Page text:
The timing couldn’t be better for Disney Animation’s new musical dance short, “Us Again” (streaming Friday on Disney+ after screening theatrically in front of “Raya and the Last Dragon”). It’s about a biracial senior couple, Art and Dot, who become young again and dance the night away in the rain. It’s the perfect liberation from the pandemic and anticipates a trio of Lin-Manuel Miranda movie musicals coming this year (“In the Heights,” as well as the animated “Vivo” from Sony/Netflix, and “Encanto” from Disney) along with Steven Spielberg’s remake of “West Side Story.”
But, for director Zach Parrish (head of animation on the Oscar-winning “Big Hero 6” and director of the experimental Short Circuit film, “Puddles”), “Us Again” grew out of a youthful yearning. “I thought of the pains of aging in my 30s and longing for his younger body,” he said. “I spoke to my mom, and she told me she’s still waiting to grow up in her 60s.” Then he recalled how his grandparents had two very different approaches to aging — his grandfather was a homebody while his grandmother toured the country and liked to hike.
“That felt like a really good premise, that youth is a state of mind and if you spend all your time on the past, you’re going to miss the present,” added Parrish. That sparked a seven-minute short with grumpy Art and young-at-heart Dot discovering a fountain of youth in rainy New York City and joining the carnival atmosphere. That is, until the rain starts moving toward the pier and the couple become seniors again. “A big dance number spiraled into a complete short devoted to dance, with a funk and soul score inspired by the ’60s [composed by Pinar Toprak]. If the whole world was dancing, then we could isolate Art and his feeling of not fitting into this world anymore.”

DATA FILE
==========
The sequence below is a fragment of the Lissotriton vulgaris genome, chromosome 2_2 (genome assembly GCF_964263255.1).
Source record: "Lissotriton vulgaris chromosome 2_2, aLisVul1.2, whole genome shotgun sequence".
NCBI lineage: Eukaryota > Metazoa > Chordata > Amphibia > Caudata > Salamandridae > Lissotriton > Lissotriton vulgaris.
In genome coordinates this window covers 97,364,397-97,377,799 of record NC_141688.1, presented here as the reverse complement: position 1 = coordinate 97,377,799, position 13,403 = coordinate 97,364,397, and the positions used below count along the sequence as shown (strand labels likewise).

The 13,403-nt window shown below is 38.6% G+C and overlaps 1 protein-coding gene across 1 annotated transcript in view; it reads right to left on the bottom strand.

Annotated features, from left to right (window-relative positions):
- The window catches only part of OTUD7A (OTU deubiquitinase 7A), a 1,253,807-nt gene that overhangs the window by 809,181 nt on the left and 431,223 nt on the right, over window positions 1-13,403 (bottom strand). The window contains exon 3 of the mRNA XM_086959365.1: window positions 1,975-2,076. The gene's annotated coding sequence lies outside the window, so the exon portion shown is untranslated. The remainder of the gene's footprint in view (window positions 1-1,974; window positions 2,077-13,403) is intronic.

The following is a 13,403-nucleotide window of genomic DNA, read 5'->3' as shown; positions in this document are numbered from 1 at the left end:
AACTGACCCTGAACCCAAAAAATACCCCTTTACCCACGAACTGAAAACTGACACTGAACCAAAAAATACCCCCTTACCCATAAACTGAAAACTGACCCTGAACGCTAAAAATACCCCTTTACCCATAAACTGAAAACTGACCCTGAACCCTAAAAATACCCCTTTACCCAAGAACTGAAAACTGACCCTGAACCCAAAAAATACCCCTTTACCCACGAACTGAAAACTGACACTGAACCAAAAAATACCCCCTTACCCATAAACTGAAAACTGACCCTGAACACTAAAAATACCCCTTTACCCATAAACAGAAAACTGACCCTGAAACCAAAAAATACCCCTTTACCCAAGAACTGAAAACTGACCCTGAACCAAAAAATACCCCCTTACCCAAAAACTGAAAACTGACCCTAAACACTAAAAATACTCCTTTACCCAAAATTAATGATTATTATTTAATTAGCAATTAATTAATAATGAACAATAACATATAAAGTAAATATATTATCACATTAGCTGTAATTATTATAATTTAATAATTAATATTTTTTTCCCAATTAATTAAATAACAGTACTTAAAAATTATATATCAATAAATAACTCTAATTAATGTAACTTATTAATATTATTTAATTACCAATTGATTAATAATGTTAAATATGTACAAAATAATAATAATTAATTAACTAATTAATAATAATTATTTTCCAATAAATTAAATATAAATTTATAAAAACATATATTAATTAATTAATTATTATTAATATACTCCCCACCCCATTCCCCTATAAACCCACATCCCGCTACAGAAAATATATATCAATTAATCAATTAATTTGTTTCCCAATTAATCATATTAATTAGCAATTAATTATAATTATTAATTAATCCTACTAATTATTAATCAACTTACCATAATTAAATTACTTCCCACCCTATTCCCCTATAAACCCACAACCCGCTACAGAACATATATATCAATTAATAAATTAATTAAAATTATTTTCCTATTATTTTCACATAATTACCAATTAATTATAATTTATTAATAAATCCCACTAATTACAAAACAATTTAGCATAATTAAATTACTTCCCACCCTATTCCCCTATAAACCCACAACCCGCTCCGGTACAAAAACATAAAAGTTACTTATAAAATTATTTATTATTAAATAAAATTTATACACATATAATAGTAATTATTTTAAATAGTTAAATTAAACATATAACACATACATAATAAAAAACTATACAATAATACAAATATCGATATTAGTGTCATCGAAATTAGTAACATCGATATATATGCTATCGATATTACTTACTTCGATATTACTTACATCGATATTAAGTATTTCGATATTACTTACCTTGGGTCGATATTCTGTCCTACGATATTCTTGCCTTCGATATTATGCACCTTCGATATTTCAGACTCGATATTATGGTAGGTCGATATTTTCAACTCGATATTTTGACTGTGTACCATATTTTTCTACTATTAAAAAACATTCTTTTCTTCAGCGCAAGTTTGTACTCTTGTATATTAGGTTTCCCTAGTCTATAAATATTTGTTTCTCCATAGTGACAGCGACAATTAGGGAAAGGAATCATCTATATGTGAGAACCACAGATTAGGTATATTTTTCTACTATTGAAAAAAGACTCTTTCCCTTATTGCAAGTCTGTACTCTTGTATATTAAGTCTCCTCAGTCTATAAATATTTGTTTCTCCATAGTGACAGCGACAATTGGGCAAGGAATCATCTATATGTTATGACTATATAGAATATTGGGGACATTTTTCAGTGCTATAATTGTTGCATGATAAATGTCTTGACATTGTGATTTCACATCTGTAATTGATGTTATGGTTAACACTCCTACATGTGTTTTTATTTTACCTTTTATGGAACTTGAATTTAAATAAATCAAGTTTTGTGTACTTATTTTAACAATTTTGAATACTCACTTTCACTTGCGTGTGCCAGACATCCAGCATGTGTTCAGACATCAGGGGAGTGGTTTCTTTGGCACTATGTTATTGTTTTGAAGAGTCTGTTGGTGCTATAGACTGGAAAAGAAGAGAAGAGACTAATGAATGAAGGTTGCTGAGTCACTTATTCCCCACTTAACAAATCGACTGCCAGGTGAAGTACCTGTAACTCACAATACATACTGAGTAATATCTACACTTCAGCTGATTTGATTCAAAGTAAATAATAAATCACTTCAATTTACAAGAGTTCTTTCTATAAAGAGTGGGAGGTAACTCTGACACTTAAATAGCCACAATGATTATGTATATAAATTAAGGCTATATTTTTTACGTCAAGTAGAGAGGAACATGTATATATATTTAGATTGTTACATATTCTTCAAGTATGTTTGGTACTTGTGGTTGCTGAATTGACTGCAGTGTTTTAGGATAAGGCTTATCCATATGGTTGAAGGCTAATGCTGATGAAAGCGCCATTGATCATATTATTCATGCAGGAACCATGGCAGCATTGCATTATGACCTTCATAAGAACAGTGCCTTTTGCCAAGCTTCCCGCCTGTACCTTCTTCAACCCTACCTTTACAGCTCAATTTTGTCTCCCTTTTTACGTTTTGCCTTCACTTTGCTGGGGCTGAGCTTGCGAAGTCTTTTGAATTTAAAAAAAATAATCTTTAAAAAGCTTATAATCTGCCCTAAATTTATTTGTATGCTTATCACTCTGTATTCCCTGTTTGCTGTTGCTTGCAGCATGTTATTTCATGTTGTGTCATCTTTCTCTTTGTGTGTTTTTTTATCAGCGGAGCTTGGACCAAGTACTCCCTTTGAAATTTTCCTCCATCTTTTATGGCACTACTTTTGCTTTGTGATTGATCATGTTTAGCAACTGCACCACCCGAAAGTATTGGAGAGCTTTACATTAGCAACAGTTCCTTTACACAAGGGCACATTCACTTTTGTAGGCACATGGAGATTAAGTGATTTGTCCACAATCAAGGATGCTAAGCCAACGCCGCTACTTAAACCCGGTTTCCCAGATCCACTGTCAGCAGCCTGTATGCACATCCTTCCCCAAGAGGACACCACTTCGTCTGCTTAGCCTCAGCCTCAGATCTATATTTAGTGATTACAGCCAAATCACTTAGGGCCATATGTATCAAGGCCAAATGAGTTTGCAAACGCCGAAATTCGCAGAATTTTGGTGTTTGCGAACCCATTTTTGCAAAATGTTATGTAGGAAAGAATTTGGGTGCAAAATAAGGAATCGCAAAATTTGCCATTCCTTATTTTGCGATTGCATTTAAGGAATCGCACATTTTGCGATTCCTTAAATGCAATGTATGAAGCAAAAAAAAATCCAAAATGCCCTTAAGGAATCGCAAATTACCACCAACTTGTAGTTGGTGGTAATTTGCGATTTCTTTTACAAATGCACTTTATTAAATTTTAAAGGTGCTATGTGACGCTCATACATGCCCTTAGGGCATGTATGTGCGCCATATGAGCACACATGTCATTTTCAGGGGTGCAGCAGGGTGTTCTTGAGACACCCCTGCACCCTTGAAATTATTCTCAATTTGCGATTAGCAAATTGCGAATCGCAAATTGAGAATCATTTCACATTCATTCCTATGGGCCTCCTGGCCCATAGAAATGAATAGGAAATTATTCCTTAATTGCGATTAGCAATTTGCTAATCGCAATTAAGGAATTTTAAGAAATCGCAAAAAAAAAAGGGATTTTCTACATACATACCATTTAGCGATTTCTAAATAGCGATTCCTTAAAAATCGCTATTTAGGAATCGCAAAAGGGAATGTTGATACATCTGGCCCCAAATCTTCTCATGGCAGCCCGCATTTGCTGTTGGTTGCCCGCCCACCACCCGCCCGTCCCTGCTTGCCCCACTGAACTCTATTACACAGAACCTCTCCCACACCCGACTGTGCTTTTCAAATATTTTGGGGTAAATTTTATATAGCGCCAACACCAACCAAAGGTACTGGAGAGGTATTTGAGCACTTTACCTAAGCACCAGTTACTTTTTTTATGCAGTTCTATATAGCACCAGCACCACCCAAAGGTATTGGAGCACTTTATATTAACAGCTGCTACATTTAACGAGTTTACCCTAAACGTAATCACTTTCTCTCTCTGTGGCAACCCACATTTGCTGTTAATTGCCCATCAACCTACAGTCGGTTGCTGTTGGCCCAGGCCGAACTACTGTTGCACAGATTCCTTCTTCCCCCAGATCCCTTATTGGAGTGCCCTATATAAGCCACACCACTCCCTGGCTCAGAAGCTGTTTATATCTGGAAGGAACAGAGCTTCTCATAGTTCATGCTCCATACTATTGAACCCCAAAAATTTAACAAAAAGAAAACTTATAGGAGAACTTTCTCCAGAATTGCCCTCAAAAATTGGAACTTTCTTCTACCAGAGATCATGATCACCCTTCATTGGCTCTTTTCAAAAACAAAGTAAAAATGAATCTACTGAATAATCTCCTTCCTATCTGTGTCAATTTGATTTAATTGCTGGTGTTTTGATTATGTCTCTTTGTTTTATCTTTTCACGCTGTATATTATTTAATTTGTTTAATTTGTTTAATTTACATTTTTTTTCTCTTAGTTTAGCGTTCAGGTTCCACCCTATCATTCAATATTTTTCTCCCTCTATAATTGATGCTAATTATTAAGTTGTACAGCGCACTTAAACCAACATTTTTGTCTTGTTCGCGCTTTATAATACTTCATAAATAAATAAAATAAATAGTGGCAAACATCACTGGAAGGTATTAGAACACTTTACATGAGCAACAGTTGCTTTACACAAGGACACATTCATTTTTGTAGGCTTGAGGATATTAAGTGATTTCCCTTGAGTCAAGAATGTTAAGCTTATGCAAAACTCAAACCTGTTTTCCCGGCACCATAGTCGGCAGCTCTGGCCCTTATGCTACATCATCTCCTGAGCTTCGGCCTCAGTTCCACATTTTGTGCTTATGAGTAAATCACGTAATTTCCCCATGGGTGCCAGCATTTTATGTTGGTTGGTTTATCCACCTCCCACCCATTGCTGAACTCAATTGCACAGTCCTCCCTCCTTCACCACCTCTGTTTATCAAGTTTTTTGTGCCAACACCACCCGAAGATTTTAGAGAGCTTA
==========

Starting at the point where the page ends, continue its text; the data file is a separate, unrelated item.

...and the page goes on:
Produced by Brad Simonsen (associate producer on “Big Hero 6” and the Oscar-winning “Zootopia”) and executive-produced by Jennifer Lee, Disney Animation’s chief creative officer, “Us Again” marks the first theatrical short since “Inner Workings” opened in front of “Moana” in 20016. Award-winning dancer-choreographers Keone and Mari Madrid (who’ve worked with Billie Eilish and Justin Bieber) served as reference choreographers. Disney first shot video reference of their choreography, turned that into an animatic, which became the basis of the animation. The animation was keyframed, the rain was simulated in Houdini, and the crowd team populated the cityscape with background dancing characters and cars.
“Zach and Brad were very willing to bend the process to accommodate our needs in getting the music much earlier,” said Keone. “Because we’re very specific with the music and the sound and the emotion for the time stamps. Once it was nailed down, we had our menu of movements from big, athletic, gravity-bending to small, communicative, and gestural to couple-y romantic to individual. So it was all thrown in there, and it was just a matter of who gets what movements and having a heart to it all.”
In terms of the color palette, Disney contrasted the desaturated look of Art and Dot’s claustrophobic apartment with the eye-popping look of the New York dancing world outside. “When it got dark and started raining, we emphasized the neon lights with the a ’60s feeling,” Parrish said. “And then we got really vibrant with reflections off the water. And we started incorporating a lot more turquoise to make it feel a little off. Then we sucked the colors out as we got toward the end of the pier and away from the carnival. We used the changing light of the Ferris Wheel for that moment on the bench when Art learns his lesson, and start to bring more saturation in.”
Besides “Fantasia,” of course, the greatest influence was Damien Chazelle’s “La La Land,” primarily because it served as a compendium of musical references to study. “Also I love the choreography of the camera in that film [shot by Oscar winner Linus Sandgren] because it really feels like a third dance,” added Parrish. “There was a desire to have a little bit of that feeling in our camera work as well.”
And what does Parrish think about any thematic parallels to emerge from the pandemic? “I guess we got lucky with our timing,” he said. “After a year and a half of sitting in our houses, it definitely resonates, this idea of getting out and living life and being appreciative of the life that you have.”